Granite Care & Maintenance
Next to diamonds, granite is the hardest stone on earth.
To keep yours looking as beautiful as the day it was installed, follow these simple tips.
Cutting Boards: Always use a cutting board rather than cutting directly on your natural stone. In addition to possibly leaving thin marks in your stone, you will dull your knives.
Coasters: Use coasters under all glasses, particularly those containing alcohol or citrus juices. Many foods and drinks contain acids which can etch your natural stone.
Trivets: While many stones can withstand heat, the use of trivets or mats is recommended.
Placemats or felt protectors: To prevent scratching, use placemats or felt pads under china, ceramics, and silver to protect the surface of the granite from rough or course bottoms.
Dusting: Dust frequently using a clean, non-treated dry dust cloth. Dirt and grit are abrasive and can damage natural stone.
Spills: Blot the spill with a paper towel immediately. Using a mild soap and plenty of water, wash and rinse the area thoroughly. Dry with a soft cloth. Repeat as necessary.
· Clean stone surfaces with a mild liquid dishwashing detergent and warm water. A neutral (phbalanced) stone soap, specifically formulated for natural stone, can also be used.
· Lime build-up can be removed with a single-sided razor blade like removing paint from glass.
· Rinse the surface thoroughly after washing with the soap solution and dry with a soft, non-abrasive cloth.
· Change the rinse water frequently.
· Similar to any item cleaned in your home, an excessive concentration of cleaner or soap may
leave a film and cause streaks. Follow manufacturer recommendations.
· A pH balanced stone soap can be purchased from BGW. We offer both an aerosol can, perfect for countertops, as well as a liquid concentrate, perfect for cleaning larger areas such as shower surrounds, tub decks and flooring.
Cleaning Products to Avoid
· Products containing lemon, vinegar or other acids may dull or etch your stone. Do not use colored glass cleaners.
· Scouring powders or creams often contain abrasives that may scratch marble.
· Many commercially available rust removers (laundry rust stain removers, toilet bowl cleaners)
contain trace levels of hydrofluoric acid (HF). This acid attacks silicates in addition to other minerals. All stones will be attacked if exposed to HF.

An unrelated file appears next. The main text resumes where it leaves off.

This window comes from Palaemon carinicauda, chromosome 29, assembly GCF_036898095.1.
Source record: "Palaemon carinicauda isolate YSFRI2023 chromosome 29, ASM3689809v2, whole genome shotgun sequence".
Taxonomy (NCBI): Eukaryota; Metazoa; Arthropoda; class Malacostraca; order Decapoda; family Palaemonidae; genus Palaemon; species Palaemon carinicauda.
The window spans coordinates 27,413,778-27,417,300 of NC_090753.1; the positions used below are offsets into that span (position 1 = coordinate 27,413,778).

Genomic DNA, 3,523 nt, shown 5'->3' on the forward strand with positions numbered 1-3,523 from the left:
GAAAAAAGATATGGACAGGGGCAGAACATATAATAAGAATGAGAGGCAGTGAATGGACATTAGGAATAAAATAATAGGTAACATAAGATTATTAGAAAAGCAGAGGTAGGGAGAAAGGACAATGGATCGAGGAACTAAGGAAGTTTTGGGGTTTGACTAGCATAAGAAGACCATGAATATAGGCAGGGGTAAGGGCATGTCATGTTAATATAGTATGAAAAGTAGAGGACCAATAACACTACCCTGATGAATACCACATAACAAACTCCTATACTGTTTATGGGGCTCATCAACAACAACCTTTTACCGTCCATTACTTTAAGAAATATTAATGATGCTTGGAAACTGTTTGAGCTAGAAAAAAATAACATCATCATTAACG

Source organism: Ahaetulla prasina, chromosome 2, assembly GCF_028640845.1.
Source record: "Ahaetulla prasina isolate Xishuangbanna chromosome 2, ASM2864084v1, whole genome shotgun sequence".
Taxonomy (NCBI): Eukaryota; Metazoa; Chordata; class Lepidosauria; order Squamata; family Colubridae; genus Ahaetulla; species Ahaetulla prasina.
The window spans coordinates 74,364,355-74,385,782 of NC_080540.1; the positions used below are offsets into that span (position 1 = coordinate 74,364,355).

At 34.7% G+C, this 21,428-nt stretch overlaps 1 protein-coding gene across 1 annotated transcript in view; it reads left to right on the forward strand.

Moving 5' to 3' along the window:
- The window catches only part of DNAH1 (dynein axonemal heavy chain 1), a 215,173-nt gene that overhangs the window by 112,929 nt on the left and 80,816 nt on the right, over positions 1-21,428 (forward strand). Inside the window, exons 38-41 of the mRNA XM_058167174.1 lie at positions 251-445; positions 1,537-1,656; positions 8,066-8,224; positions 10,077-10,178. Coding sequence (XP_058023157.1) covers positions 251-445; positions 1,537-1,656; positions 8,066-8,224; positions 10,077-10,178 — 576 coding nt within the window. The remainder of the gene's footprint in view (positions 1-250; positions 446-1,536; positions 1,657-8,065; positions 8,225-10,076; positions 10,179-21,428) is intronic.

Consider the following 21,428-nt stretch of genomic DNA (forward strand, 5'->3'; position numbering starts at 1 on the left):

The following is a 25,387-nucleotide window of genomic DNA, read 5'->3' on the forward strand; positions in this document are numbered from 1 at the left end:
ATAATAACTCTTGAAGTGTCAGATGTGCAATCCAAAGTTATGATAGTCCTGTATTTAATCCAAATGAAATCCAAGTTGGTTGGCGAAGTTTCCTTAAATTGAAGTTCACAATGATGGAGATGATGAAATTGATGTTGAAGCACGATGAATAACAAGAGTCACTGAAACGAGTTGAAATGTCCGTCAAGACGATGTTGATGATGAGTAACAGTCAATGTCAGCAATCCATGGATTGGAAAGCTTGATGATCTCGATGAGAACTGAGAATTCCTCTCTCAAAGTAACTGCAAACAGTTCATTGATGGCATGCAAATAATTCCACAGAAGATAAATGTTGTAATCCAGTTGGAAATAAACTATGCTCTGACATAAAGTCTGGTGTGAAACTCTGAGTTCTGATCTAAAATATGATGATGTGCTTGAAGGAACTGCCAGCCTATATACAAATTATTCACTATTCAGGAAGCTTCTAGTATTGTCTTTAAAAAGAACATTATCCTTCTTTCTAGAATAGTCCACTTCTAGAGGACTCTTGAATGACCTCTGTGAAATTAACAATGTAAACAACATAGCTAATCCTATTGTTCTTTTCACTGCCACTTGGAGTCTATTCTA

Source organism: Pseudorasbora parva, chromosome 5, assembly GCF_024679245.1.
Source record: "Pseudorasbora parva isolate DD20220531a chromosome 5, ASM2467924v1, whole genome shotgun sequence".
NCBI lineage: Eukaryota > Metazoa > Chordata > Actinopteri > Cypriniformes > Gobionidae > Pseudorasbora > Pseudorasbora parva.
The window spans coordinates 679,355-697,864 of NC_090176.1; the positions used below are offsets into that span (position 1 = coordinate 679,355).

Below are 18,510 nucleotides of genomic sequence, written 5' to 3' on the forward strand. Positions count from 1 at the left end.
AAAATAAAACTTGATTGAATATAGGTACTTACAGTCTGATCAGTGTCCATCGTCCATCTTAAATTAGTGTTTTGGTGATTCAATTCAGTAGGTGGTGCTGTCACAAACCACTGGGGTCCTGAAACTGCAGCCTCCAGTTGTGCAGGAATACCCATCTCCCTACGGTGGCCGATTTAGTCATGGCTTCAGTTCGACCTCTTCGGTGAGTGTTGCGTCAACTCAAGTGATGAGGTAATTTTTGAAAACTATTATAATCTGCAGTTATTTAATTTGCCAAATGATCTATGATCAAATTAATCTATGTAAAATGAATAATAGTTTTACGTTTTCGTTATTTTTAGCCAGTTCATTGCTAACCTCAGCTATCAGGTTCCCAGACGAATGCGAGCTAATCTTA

· Do not mix ammonia and bleach. This combination creates a toxic and lethal gas.
· Do not use stone cleaners containing petroleum, oils or animal fat such as those found in furniture polishes, waxes or similar oil based products. These can permanently darken your stone over time or can build up a residue on the surface similar to a “waxy build-up" on fine wood.
With these good housekeeping practices, you will enjoy the beauty of this gift of nature for many years!
Your granite has been sealed with a fifteen-year "sealer." Throughout the stone industry, these treatments are referred to as "sealers"; technically, they are "impregnators" which do not actually seal the stone, but act as a repellent. Sealing does not make the stone stain proof; it does, however, make the stone more stain resistant. The sealer used on your natural stone is non-toxic and safe for use in food preparation areas.
Just Installed Countertops
If your project is still under construction, cover your new tops with drop cloths. Treat them with care. Workers should never place their tools on top of them. A dropped hammer in just the right place can chip or crack your natural stone. No one should ever stand or kneel on your countertops… use a ladder! Don’t let workers step on the tops.
Natural stone is porous. You or your contractor should avoid using petroleum-based adhesives and putties like “Liquid Nails” and plumber’s putty. The oils in these products will leech into the stone and leave a grease spot that will not come out. This can also happen with iron objects (e.g. nail heads, flashing) which can rust under the stone and leach to the surface. Your contractor should use stainless or galvanized fasteners and supports in any application where the stone will be installed in wet areas.
Most stains in natural stone will require the use of poultice. This holds the cleaning agent on the stain until the cleaner has been able to do its work. Poultices can be used on organic stains like tea, coffee and flowers; oil stains like buttermilk, cream (including hand and face lotion) olive and other cooking oils, salad oils, and mustard; and rust stains from steel wool, metal flower pots, some soils, nails, bolts, screws, cans, etc. A baking soda poultice will often be sufficient in removing stains. Make a paste using water. Apply it to the stain and cover it with a glass turned upside down or tape plastic over the stain. Allow this to soak 24 hours (keeping the paste moist). Repeat as necessary. If a stain remains after the baking soda method is tried, a pre-mixed poultice product can be purchased through BGW.
Try out any cleaner or stain remover on an inconspicuous place to make sure it isn’t going to discolor the stone.